My approach to batched inserts is to avoid looping on the SELECT part if possible. Are you able to drop all nonclustered indexes on the target table before the insert? Is there a database with a recovery model of SIMPLE that you can write a temporary copy of the data to? Tempdb can work if there's enough space there. You may be able to take advantage of minimal logging to skip the looping. Probably all that's needed is the addition of a TABLOCK hint. If your current database has the right recovery model you may just be able to do one insert of 20 million rows. If not, you may be able to insert into another database and to loop over a temporary copy of that data to insert into your target table. The important thing is that if you need to loop make it so that each loop takes appropriately the same amount of time. You don't want the amount of work per loop to increase linearly or quadratically like it currently is.

If doing a single insert isn't an option you should change your style of looping. The goal is to avoid processing the same row more than once from the source tables. You also want to insert in clustered order of your target table if possible. I don't know your data model so I can't give very specific advice, but does the plan1 table have a primary key? Is there some kind of relationship between the number of rows in the plan1 table and the number of rows that you need to insert into plan2? As an example, you can try writing code that processes the plan1 table in 10k row chunks. With the right indexes that can be a relatively efficient query. I have a blog post that goes over a bunch of different methods of looping. The examples in the post just read data from a single table but you could adapt them to the SELECT query that you have. Just to stress this point again, you're looking for a strategy that does a constant amount of work per loop.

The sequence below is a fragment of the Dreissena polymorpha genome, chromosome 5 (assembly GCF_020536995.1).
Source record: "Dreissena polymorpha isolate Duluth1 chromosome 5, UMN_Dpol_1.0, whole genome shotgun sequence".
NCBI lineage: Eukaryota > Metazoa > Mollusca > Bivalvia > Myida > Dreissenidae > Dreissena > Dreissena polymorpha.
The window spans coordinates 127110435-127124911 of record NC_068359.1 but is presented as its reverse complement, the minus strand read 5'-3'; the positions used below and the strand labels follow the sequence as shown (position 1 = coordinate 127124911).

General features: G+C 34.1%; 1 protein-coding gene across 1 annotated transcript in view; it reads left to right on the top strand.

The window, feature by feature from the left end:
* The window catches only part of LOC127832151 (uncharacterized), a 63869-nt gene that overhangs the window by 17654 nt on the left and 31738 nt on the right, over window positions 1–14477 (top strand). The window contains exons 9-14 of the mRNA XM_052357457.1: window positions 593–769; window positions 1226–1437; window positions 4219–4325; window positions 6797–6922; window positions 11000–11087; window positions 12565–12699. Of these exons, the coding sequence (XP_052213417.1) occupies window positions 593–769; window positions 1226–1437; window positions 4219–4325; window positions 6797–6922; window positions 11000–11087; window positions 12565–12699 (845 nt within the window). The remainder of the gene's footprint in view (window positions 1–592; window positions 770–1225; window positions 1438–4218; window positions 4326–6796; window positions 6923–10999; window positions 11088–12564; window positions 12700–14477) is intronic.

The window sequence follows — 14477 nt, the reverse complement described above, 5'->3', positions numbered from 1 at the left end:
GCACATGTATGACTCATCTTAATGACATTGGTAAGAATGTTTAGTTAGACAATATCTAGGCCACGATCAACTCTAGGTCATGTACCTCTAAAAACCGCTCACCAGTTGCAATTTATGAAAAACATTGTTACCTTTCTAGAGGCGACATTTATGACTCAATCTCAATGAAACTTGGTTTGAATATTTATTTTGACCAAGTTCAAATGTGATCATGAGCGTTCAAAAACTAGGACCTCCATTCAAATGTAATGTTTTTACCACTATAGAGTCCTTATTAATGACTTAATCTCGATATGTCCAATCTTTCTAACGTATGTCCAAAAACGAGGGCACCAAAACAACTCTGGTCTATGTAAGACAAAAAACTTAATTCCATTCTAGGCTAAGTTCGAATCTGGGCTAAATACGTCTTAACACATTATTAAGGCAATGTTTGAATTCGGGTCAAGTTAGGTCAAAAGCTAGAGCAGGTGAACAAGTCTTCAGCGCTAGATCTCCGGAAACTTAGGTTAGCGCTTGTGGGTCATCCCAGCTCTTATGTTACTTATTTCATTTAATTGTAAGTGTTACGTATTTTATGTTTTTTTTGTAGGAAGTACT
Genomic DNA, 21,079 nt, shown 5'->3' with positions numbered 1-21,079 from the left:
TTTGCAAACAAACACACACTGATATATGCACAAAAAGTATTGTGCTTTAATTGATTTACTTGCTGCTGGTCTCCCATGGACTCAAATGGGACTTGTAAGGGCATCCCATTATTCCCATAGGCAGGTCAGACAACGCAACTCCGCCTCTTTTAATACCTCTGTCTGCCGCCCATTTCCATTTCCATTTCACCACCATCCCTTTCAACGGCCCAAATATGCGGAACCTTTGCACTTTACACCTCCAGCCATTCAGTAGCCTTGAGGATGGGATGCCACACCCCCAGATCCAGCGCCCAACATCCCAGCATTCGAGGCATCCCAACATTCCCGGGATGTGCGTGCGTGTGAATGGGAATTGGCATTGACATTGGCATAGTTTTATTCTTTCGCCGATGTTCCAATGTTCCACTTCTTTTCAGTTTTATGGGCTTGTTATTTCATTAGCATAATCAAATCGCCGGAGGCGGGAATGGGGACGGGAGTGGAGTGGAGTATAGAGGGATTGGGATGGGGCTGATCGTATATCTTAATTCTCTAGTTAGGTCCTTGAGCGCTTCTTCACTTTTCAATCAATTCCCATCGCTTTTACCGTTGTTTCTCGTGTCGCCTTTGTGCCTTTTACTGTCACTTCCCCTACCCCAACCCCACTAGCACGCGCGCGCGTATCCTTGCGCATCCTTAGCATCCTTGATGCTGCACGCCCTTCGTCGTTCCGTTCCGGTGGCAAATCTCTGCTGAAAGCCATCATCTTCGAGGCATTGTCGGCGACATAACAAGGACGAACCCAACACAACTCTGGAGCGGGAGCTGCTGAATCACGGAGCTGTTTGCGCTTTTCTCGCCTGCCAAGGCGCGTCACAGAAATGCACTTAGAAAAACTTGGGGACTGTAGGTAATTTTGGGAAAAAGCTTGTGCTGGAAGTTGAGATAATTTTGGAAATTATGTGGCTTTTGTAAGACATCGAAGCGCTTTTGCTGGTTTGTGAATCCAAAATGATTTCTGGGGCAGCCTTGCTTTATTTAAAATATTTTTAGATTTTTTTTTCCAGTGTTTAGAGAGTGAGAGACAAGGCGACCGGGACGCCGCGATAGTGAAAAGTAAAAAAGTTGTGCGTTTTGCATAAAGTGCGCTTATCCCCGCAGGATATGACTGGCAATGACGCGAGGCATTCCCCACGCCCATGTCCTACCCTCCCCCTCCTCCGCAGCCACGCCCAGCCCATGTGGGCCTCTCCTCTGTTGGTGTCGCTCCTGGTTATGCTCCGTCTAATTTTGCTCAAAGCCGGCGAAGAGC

if you do need to keep the NOT EXISTS for some reason the following code is much more typical and I think that it would accomplish what you need:

WHERE NOT EXISTS (
    SELECT 1
    FROM plan2
    WHERE dr1.link = plan2.l_dr_plan1
    AND ad1.link = plan2.l_address
    AND dr.link = plan2.l_provider
)

It's not clear to me that the problem resides with the ltrim or rtrim, but it's always good to remove functions like that when you can.